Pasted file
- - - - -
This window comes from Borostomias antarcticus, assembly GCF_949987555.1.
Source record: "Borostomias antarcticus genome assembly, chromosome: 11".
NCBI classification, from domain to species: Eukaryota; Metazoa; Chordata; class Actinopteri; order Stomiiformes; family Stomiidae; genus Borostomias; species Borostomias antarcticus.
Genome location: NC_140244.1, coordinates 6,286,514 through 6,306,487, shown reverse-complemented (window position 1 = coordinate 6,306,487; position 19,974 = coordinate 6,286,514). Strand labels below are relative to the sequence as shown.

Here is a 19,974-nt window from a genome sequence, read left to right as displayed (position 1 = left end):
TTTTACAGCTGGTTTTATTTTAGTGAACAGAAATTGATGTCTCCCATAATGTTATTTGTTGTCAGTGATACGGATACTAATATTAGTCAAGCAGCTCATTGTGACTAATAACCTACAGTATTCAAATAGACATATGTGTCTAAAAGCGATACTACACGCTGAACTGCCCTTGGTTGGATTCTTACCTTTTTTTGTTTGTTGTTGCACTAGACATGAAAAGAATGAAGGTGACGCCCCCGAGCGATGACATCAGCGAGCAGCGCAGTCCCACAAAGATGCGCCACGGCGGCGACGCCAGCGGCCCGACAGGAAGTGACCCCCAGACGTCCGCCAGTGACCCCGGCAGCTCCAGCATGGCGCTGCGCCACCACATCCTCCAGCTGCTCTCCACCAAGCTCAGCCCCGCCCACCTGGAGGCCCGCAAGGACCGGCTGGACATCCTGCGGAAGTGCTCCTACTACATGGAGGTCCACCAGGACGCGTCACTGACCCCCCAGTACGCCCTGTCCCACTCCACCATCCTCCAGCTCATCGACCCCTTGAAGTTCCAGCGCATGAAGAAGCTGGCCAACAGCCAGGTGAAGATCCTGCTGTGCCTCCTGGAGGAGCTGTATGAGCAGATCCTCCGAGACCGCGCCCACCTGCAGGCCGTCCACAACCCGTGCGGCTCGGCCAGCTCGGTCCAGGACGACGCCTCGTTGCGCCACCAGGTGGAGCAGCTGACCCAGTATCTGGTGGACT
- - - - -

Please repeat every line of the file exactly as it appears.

This window comes from Borostomias antarcticus, assembly GCF_949987555.1.
Source record: "Borostomias antarcticus genome assembly, chromosome: 11".
NCBI classification, from domain to species: Eukaryota; Metazoa; Chordata; class Actinopteri; order Stomiiformes; family Stomiidae; genus Borostomias; species Borostomias antarcticus.
Genome location: NC_140244.1, coordinates 6,286,514 through 6,306,487, shown reverse-complemented (window position 1 = coordinate 6,306,487; position 19,974 = coordinate 6,286,514). Strand labels below are relative to the sequence as shown.

Here is a 19,974-nt window from a genome sequence, read left to right as displayed (position 1 = left end):
TTTTACAGCTGGTTTTATTTTAGTGAACAGAAATTGATGTCTCCCATAATGTTATTTGTTGTCAGTGATACGGATACTAATATTAGTCAAGCAGCTCATTGTGACTAATAACCTACAGTATTCAAATAGACATATGTGTCTAAAAGCGATACTACACGCTGAACTGCCCTTGGTTGGATTCTTACCTTTTTTTGTTTGTTGTTGCACTAGACATGAAAAGAATGAAGGTGACGCCCCCGAGCGATGACATCAGCGAGCAGCGCAGTCCCACAAAGATGCGCCACGGCGGCGACGCCAGCGGCCCGACAGGAAGTGACCCCCAGACGTCCGCCAGTGACCCCGGCAGCTCCAGCATGGCGCTGCGCCACCACATCCTCCAGCTGCTCTCCACCAAGCTCAGCCCCGCCCACCTGGAGGCCCGCAAGGACCGGCTGGACATCCTGCGGAAGTGCTCCTACTACATGGAGGTCCACCAGGACGCGTCACTGACCCCCCAGTACGCCCTGTCCCACTCCACCATCCTCCAGCTCATCGACCCCTTGAAGTTCCAGCGCATGAAGAAGCTGGCCAACAGCCAGGTGAAGATCCTGCTGTGCCTCCTGGAGGAGCTGTATGAGCAGATCCTCCGAGACCGCGCCCACCTGCAGGCCGTCCACAACCCGTGCGGCTCGGCCAGCTCGGTCCAGGACGACGCCTCGTTGCGCCACCAGGTGGAGCAGCTGACCCAGTATCTGGTGGACT